Not the first record to salute the fiftieth anniversary of the first man on the moon, and probably not the last, Earthrise is composer, producer and bassist Michael J Bolton's own lunar landing. Rob Cope's Gods Of Apollo (Ubuntu Music, 2019) is just one recent example on the same theme, but this is hardly a criticism since there doesn't seem to be much else in space exploration within the last half century that eclipsed (pun intended) this monumental event and its half century celebrations.
Ignoring the obvious comparison with Pink Floyd's Dark Side Of The Moon (Harvest, 1973), a more accurate similitude would be the prog rock opus by Jack Lancaster and Robin Lumley Marscape (RSO, 1976) which included among its starry participants Phil Collins, John Goodsall, Morris Pert and Percy Jones, rendering it a de facto precursor to Brand X.
The overarching impression imparted by Earthrise, (as with Marscape), is of an assiduously composed and arranged suite of music. The chunky 4/4 of "Trans Lunar Injection" (originally entitled "The Journey") is synth-rich and embellished with a stentorian bass groove. There's also the bonus of a shimmering soprano sax solo from ex-Yellowjackets Marc Russo. On the title track, guitar virtuoso Mike Walker takes the jazzy Goodsall approach as opposed to the more soulfully bluesy lines of the Floyd's Dave Gilmour. With his soaring lines, trumpeter Neil Yates adds a touch of Ian Carr's Nucleus finesse here, and likewise his coruscating playing impresses on the exhilarating "The Eagle." Tim Garland contributes some typically stunning soprano sax on the closer, appropriately titled "The Return." With Earthrise Bolton has produced an album that betrays a mixture of influences ranging from progressive rock through to funk and jazz fusion with occasional forays into more ethereal soundscapes, such as heard on the opener "The Launch." There's plenty of meat here to digest in this 50 minute space-inspired album and some excellent playing to boot.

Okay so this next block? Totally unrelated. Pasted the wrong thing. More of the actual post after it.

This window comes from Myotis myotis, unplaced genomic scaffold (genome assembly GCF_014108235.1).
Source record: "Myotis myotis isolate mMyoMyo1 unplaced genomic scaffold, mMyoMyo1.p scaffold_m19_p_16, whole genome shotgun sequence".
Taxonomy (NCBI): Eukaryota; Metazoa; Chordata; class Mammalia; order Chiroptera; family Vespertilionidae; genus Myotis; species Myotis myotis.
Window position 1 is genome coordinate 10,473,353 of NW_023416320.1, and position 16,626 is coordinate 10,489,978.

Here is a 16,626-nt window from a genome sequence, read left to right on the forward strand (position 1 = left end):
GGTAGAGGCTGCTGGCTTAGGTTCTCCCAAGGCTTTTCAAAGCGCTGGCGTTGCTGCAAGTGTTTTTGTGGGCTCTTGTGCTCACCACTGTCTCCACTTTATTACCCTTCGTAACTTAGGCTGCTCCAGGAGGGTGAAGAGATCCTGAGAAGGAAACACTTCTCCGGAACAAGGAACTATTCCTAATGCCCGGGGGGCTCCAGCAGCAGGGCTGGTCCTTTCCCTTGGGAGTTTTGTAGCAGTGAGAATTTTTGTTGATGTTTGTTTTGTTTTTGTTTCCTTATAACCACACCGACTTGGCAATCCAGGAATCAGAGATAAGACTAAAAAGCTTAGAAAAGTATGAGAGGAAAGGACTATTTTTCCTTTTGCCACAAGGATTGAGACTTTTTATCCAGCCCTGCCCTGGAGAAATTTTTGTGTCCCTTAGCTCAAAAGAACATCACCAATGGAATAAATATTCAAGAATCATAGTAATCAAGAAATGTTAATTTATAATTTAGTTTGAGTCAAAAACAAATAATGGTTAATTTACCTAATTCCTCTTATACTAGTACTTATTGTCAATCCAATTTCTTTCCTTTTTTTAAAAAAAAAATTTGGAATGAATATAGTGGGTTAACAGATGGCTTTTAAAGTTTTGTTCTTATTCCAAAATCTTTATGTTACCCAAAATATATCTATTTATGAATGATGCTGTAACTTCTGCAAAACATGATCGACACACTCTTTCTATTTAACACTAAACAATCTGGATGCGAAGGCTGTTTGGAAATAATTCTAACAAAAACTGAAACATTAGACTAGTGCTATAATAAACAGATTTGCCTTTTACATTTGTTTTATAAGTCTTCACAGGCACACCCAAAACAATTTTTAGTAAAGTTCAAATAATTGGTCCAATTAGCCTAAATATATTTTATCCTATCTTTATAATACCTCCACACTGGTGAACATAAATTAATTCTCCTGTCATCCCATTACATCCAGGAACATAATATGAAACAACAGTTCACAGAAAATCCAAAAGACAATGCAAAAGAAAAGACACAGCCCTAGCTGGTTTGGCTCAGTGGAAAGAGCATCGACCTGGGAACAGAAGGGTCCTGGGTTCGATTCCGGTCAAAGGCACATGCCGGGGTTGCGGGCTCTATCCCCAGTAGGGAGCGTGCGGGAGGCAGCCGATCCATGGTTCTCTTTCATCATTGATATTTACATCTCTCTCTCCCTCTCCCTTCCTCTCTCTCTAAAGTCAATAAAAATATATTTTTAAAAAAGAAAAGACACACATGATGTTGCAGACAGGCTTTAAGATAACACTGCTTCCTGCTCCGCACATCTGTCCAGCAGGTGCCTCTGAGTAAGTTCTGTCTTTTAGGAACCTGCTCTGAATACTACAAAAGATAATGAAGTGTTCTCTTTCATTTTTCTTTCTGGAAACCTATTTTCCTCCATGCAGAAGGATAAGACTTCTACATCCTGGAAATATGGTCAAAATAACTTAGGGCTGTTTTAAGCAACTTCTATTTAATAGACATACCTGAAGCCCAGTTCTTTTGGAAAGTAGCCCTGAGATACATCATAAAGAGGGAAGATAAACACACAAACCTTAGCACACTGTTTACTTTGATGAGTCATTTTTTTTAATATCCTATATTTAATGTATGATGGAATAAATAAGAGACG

Track Listing: The Launch; Trans Lunar Injection; Arrow Of Time; Deep Space; Earthrise; The Eagle; The Return.
Personnel: Michael J Bolton: bass, synthesizer, rhythm guitar, piano; Mike Walker: guitar; Neil Yates: trumpet,
flugelhorn; David Hentschel: keyboards; Matthew Johns: piano, synthesizer; Marc Russo: soprano saxophone (2): Tim
Garland: soprano saxophone (7); Alex Smith: drums; Noelle Rollings: vocals.
Rhythm Abstraction: Azure is the first volume of new compositions created as a follow up to 2018’s
release Rhythm Kaleidoscope. As with that release, Brock Avery improvised drum and percussion
solos. Frank Macchia then composed music for woodwinds and orchestra to Brock’s creations. Azure
is the first of three extended play albums of 6-7 compositions which will be released starting in
January and followed up in April and July. In Azure we have a created a group of pieces that continue
our quest for honoring the art of improvisation with a “stream-of-consciousness” sense of
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